US Insights

America’s Problem With Depression is Getting Worse

Ross Tucker

Executive Editor Kantar US Insights

Health 10.10.2018 / 06:00


23% of Americans believe admitting a mental health issue could damage their career.

Americans are leading the world when it comes to mental health challenges such as depression and anxiety, and the problem appears to be growing.

As countries around the world mark World Mental Health Day, Kantar Health turned to its 2018 Global Health and Wellness Report (GHWR) to get a sense of the scope of the mental health issues facing the United States. Sadly, our survey of more than 1,100 Americans revealed that the US is leading in several areas.

According to the World Health Organization, half of mental illness begins by age 14, and suicide is the second leading cause of death among 15-29 year olds. Depression is a significant contributing factor, and is a particular problem in the US. According to the GHWR, 62% of people between the ages of 18 and 25 report suffering from anxiety or depression.

USAdults Self Report Depression

More broadly, Kantar Health has recorded an increase in the number of adults in the U.S. who have thoughts of being “better off dead.” 4.64% have these thoughts ‘more than half the days,’ compared with 3.03% in 2011 while 3.25% think this on a daily basis, up from 2.02% in 2011.

Better Off Dead _Twitter   

For women, anxiety and depression levels were higher among those NOT in full-time employment than those working full-time, amongst all age groups. The Kantar Health data also show that younger women are more likely to report depression or anxiety than older women, both those in work and those not working.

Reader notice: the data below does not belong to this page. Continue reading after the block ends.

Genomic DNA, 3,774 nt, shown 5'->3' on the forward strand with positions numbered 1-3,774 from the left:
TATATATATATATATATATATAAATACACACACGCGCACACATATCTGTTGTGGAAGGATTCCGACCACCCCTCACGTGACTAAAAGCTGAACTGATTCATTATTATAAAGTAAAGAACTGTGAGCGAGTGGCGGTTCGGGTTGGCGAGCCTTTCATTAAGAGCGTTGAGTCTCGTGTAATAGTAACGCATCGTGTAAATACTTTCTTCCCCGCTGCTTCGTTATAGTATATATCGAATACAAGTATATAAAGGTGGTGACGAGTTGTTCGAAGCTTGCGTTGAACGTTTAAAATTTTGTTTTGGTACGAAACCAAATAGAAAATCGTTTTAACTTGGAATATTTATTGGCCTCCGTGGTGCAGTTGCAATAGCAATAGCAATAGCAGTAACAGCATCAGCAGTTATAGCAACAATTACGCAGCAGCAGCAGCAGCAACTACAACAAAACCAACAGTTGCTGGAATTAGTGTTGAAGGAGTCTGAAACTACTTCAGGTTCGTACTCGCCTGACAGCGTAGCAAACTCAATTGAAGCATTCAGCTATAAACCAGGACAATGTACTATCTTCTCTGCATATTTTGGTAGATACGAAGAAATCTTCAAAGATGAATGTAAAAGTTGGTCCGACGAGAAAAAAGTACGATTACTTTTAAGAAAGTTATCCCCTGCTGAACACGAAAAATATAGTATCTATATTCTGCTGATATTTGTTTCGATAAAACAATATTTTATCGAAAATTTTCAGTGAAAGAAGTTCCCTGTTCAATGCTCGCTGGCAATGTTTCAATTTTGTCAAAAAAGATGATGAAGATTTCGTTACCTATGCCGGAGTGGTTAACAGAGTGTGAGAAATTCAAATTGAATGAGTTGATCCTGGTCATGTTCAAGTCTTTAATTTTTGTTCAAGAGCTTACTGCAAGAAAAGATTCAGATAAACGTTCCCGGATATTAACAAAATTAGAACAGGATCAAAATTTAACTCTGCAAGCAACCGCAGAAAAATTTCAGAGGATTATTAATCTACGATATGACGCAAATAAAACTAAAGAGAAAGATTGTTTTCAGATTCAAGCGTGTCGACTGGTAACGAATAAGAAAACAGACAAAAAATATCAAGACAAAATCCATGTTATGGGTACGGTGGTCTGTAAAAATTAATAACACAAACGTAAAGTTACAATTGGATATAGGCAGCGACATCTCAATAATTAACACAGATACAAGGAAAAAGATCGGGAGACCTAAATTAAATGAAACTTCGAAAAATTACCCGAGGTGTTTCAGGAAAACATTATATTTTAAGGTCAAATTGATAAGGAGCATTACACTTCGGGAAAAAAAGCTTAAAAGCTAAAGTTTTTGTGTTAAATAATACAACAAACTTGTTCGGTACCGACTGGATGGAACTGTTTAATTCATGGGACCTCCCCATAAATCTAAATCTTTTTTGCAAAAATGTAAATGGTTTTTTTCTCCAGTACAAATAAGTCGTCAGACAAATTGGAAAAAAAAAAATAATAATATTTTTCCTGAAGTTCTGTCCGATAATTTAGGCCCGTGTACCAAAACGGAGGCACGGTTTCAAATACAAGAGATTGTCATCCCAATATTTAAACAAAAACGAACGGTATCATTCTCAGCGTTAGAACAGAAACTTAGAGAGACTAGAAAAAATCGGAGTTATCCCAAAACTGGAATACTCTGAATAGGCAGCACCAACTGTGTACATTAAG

Women Anxiety Depression _Twitter (1)

Productivity Problems

Mental health matters impact more than personal lives. They bleed over into the workplace, resulting in a loss of productivity. Many companies have responded by offering more services to employees to help them through tough times. Employee awareness and interaction with those services, however, remains low.

According to our survey, less than one in three Americans are aware of their company having a mental health and wellness policy. Half of Americans said their workplace was supportive and respectful of their mental health and wellbeing. However, 23% still believe admitting a mental health issue could damage their career.


Still, Americans are getting comfortable talking about their own issues, with 41% of women and 35% of men telling us that they are more open than not with colleagues about their own mental health. Those numbers rise among younger Americans. According to our survey, 46% of women and 36% of men under the age of 30 are more open about their mental health and wellness with their colleagues.  

Source: Kantar Health

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